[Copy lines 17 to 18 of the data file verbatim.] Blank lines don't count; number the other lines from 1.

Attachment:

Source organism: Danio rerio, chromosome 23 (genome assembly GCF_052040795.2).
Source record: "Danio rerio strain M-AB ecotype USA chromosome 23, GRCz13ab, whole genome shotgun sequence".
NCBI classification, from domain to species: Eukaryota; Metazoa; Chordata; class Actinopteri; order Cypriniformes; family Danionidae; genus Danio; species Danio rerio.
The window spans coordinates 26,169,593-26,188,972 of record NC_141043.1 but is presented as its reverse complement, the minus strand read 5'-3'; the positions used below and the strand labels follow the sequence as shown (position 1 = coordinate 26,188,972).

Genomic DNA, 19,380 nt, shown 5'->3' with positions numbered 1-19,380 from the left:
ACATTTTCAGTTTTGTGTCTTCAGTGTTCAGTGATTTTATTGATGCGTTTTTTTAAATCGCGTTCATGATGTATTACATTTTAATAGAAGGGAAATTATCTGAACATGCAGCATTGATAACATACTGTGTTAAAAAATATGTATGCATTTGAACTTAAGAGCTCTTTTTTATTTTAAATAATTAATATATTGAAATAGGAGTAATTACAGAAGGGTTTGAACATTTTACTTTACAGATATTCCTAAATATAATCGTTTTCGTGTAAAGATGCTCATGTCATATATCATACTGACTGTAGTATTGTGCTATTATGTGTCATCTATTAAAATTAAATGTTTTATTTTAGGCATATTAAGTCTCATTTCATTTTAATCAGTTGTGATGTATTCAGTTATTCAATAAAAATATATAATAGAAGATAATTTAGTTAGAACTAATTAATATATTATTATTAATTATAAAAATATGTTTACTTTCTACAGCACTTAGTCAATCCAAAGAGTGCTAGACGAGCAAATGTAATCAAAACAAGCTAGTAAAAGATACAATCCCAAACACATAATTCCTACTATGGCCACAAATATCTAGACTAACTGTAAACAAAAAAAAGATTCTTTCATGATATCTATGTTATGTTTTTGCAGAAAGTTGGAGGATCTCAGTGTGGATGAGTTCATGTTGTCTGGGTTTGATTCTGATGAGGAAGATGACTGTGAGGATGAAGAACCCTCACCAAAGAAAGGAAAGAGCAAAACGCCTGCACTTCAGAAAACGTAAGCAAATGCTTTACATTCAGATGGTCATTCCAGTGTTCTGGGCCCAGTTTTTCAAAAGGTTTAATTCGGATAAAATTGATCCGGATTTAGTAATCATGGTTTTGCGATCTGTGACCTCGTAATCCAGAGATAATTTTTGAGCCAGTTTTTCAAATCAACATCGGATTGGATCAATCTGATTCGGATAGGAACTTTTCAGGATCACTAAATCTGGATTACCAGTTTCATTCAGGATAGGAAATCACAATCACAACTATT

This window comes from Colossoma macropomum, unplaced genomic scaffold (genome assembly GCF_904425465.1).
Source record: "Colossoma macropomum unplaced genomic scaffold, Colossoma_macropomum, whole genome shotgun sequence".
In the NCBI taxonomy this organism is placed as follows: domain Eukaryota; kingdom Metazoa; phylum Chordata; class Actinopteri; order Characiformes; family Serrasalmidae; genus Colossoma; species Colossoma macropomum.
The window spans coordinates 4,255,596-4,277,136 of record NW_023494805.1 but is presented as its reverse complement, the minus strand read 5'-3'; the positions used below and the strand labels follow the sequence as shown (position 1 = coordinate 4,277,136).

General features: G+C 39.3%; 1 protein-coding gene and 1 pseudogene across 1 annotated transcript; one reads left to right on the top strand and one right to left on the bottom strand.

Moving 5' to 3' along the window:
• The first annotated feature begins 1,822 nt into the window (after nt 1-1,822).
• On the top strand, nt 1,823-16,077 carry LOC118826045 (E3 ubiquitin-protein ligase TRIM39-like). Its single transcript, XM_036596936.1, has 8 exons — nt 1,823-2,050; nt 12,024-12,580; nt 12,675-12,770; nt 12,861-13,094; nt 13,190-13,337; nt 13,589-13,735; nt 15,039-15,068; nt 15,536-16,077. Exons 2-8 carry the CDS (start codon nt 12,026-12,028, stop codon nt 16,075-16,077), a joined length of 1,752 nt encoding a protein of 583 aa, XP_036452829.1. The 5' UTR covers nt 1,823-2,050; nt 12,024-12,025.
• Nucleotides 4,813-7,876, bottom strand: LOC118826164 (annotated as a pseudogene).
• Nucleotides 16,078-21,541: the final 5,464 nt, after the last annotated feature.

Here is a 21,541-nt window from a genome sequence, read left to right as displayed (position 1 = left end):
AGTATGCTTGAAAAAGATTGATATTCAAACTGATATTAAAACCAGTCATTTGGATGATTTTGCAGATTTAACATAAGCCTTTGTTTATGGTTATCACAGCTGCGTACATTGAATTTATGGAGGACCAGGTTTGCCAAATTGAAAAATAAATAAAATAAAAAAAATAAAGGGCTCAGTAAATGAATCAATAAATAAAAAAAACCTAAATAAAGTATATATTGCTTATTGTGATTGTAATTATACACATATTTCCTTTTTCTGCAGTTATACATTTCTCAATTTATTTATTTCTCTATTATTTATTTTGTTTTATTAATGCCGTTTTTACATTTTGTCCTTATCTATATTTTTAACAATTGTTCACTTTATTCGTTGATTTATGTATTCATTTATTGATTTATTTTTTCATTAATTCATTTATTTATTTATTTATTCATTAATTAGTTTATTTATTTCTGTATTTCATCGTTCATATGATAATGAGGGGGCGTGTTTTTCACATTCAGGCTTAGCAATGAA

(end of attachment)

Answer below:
Here is a 21,541-nt window from a genome sequence, read left to right as displayed (position 1 = left end):
AGTATGCTTGAAAAAGATTGATATTCAAACTGATATTAAAACCAGTCATTTGGATGATTTTGCAGATTTAACATAAGCCTTTGTTTATGGTTATCACAGCTGCGTACATTGAATTTATGGAGGACCAGGTTTGCCAAATTGAAAAATAAATAAAATAAAAAAAATAAAGGGCTCAGTAAATGAATCAATAAATAAAAAAAACCTAAATAAAGTATATATTGCTTATTGTGATTGTAATTATACACATATTTCCTTTTTCTGCAGTTATACATTTCTCAATTTATTTATTTCTCTATTATTTATTTTGTTTTATTAATGCCGTTTTTACATTTTGTCCTTATCTATATTTTTAACAATTGTTCACTTTATTCGTTGATTTATGTATTCATTTATTGATTTATTTTTTCATTAATTCATTTATTTATTTATTTATTCATTAATTAGTTTATTTATTTCTGTATTTCATCGTTCATATGATAATGAGGGGGCGTGTTTTTCACATTCAGGCTTAGCAATGAA